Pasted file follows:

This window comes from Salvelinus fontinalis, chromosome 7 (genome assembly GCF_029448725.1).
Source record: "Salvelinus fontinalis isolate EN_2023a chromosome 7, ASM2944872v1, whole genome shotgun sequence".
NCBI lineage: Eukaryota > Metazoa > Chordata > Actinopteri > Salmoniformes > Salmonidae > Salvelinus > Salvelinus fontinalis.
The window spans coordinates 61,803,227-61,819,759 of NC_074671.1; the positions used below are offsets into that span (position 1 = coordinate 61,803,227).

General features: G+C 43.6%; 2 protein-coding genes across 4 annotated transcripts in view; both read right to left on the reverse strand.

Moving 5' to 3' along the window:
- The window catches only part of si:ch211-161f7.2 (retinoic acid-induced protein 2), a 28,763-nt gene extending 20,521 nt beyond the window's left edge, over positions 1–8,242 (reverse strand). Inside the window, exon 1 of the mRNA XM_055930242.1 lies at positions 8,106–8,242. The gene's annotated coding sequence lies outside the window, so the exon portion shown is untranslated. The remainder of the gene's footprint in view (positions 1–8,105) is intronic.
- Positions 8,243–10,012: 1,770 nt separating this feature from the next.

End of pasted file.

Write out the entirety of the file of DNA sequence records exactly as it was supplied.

This window comes from Salvelinus fontinalis, chromosome 7 (genome assembly GCF_029448725.1).
Source record: "Salvelinus fontinalis isolate EN_2023a chromosome 7, ASM2944872v1, whole genome shotgun sequence".
NCBI lineage: Eukaryota > Metazoa > Chordata > Actinopteri > Salmoniformes > Salmonidae > Salvelinus > Salvelinus fontinalis.
The window spans coordinates 61,803,227-61,819,759 of NC_074671.1; the positions used below are offsets into that span (position 1 = coordinate 61,803,227).

General features: G+C 43.6%; 2 protein-coding genes across 4 annotated transcripts in view; both read right to left on the reverse strand.

Moving 5' to 3' along the window:
- The window catches only part of si:ch211-161f7.2 (retinoic acid-induced protein 2), a 28,763-nt gene extending 20,521 nt beyond the window's left edge, over positions 1–8,242 (reverse strand). Inside the window, exon 1 of the mRNA XM_055930242.1 lies at positions 8,106–8,242. The gene's annotated coding sequence lies outside the window, so the exon portion shown is untranslated. The remainder of the gene's footprint in view (positions 1–8,105) is intronic.
- Positions 8,243–10,012: 1,770 nt separating this feature from the next.